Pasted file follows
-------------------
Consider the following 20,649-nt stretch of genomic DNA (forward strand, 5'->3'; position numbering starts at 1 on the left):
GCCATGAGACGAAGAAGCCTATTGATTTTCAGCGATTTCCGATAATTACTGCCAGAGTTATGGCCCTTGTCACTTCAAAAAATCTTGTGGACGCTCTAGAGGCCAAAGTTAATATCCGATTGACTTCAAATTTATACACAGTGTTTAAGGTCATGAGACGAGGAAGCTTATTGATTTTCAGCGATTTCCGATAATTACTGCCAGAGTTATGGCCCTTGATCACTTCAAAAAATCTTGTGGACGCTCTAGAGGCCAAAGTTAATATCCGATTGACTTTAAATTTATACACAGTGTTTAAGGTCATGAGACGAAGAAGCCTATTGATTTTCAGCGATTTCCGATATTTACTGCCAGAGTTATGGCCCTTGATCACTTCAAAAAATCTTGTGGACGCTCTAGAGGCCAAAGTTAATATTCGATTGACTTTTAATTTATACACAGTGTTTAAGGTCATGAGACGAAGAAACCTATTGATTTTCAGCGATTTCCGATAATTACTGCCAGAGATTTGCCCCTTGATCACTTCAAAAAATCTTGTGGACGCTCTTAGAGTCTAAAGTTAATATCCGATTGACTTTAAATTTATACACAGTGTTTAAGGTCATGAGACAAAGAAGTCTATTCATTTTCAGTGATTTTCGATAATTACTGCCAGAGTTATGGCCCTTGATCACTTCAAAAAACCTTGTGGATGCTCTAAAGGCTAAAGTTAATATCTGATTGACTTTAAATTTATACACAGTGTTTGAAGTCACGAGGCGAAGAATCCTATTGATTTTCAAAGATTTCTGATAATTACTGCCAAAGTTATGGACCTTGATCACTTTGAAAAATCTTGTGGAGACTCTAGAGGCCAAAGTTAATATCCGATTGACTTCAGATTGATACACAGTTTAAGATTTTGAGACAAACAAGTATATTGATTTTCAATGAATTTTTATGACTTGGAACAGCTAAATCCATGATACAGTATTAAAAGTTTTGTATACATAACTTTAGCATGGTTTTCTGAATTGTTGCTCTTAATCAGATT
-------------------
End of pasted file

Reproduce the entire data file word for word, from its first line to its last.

Consider the following 20,649-nt stretch of genomic DNA (forward strand, 5'->3'; position numbering starts at 1 on the left):
GCCATGAGACGAAGAAGCCTATTGATTTTCAGCGATTTCCGATAATTACTGCCAGAGTTATGGCCCTTGTCACTTCAAAAAATCTTGTGGACGCTCTAGAGGCCAAAGTTAATATCCGATTGACTTCAAATTTATACACAGTGTTTAAGGTCATGAGACGAGGAAGCTTATTGATTTTCAGCGATTTCCGATAATTACTGCCAGAGTTATGGCCCTTGATCACTTCAAAAAATCTTGTGGACGCTCTAGAGGCCAAAGTTAATATCCGATTGACTTTAAATTTATACACAGTGTTTAAGGTCATGAGACGAAGAAGCCTATTGATTTTCAGCGATTTCCGATATTTACTGCCAGAGTTATGGCCCTTGATCACTTCAAAAAATCTTGTGGACGCTCTAGAGGCCAAAGTTAATATTCGATTGACTTTTAATTTATACACAGTGTTTAAGGTCATGAGACGAAGAAACCTATTGATTTTCAGCGATTTCCGATAATTACTGCCAGAGATTTGCCCCTTGATCACTTCAAAAAATCTTGTGGACGCTCTTAGAGTCTAAAGTTAATATCCGATTGACTTTAAATTTATACACAGTGTTTAAGGTCATGAGACAAAGAAGTCTATTCATTTTCAGTGATTTTCGATAATTACTGCCAGAGTTATGGCCCTTGATCACTTCAAAAAACCTTGTGGATGCTCTAAAGGCTAAAGTTAATATCTGATTGACTTTAAATTTATACACAGTGTTTGAAGTCACGAGGCGAAGAATCCTATTGATTTTCAAAGATTTCTGATAATTACTGCCAAAGTTATGGACCTTGATCACTTTGAAAAATCTTGTGGAGACTCTAGAGGCCAAAGTTAATATCCGATTGACTTCAGATTGATACACAGTTTAAGATTTTGAGACAAACAAGTATATTGATTTTCAATGAATTTTTATGACTTGGAACAGCTAAATCCATGATACAGTATTAAAAGTTTTGTATACATAACTTTAGCATGGTTTTCTGAATTGTTGCTCTTAATCAGATT